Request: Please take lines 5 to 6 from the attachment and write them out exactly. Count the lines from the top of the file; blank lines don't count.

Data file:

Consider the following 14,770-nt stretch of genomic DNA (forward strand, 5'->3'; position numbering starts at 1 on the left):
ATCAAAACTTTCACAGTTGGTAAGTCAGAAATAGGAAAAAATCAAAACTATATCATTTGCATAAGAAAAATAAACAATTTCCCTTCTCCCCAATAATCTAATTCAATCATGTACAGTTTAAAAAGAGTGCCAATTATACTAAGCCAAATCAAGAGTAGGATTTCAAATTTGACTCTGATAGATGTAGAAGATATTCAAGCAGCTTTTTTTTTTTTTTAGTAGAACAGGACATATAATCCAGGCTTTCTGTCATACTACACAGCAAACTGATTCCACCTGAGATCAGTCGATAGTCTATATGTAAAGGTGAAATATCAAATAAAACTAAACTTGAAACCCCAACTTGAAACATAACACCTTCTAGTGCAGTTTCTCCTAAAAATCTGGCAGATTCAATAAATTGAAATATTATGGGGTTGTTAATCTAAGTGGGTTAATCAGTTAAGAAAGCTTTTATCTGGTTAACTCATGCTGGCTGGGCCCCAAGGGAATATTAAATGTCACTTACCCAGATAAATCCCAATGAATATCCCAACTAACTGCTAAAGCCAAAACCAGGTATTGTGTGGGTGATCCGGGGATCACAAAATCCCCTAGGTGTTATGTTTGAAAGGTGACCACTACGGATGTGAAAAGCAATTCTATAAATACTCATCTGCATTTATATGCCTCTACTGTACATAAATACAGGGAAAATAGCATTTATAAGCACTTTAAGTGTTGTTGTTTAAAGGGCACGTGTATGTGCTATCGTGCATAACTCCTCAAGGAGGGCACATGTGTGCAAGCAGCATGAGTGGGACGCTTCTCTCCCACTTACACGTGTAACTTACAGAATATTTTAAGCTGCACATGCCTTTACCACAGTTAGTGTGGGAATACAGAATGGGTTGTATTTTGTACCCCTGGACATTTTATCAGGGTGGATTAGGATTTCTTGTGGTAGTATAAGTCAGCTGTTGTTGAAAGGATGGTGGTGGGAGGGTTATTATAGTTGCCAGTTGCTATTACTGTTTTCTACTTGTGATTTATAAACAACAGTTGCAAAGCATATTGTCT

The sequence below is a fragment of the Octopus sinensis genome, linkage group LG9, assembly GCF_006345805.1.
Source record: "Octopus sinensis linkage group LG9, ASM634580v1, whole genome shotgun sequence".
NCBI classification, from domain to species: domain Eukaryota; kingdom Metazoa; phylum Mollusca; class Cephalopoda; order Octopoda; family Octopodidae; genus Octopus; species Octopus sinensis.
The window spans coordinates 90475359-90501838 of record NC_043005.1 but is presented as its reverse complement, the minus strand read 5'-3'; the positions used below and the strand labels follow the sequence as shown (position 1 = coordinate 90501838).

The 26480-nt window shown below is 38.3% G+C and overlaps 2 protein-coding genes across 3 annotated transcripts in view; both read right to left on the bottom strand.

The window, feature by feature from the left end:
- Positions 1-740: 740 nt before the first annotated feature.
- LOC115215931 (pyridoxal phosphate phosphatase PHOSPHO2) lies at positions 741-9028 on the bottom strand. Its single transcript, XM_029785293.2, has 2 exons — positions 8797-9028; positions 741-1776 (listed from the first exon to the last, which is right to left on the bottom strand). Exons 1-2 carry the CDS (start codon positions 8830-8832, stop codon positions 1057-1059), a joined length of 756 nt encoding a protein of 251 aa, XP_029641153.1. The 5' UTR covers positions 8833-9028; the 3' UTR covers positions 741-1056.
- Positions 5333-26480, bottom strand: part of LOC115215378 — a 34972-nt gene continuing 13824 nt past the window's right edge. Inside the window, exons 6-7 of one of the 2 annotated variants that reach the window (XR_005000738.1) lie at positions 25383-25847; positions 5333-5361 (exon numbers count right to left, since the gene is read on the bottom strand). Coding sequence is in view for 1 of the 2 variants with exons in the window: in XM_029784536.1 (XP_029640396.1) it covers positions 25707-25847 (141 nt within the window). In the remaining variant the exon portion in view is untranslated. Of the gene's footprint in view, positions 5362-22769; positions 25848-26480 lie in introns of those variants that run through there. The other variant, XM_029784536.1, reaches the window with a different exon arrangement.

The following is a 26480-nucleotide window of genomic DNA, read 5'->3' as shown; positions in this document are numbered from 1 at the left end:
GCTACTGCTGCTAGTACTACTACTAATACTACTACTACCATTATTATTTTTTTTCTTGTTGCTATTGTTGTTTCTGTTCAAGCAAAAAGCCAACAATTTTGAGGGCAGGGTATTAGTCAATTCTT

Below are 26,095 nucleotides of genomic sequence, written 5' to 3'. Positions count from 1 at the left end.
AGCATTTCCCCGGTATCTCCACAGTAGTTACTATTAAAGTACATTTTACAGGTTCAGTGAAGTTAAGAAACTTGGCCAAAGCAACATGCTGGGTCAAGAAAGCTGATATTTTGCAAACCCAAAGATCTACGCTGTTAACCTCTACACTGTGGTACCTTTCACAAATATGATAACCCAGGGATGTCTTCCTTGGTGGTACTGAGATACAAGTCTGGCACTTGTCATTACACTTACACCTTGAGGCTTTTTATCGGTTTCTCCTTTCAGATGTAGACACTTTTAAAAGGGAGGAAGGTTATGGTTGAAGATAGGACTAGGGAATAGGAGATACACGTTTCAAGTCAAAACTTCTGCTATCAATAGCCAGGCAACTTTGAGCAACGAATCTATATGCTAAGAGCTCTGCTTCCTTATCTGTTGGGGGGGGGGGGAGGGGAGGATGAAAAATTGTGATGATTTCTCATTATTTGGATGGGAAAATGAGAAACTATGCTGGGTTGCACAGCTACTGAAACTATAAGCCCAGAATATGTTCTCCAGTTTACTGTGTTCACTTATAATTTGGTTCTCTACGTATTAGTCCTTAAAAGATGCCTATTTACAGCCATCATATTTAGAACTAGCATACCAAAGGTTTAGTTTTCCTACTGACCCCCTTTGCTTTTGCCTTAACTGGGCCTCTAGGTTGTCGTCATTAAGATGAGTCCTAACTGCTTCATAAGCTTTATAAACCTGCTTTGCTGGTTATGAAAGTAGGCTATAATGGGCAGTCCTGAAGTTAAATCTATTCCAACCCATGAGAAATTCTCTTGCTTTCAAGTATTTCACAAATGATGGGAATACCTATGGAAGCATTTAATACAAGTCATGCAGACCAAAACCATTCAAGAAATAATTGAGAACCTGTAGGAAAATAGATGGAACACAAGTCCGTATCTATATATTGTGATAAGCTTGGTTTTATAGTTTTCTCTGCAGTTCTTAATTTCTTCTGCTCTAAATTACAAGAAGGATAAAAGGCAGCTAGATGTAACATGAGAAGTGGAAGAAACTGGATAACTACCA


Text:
NCBI classification, from domain to species: domain Eukaryota; kingdom Metazoa; phylum Mollusca; class Cephalopoda; order Octopoda; family Octopodidae; genus Octopus; species Octopus sinensis.
The window spans coordinates 90475359-90501838 of record NC_043005.1 but is presented as its reverse complement, the minus strand read 5'-3'; the positions used below and the strand labels follow the sequence as shown (position 1 = coordinate 90501838).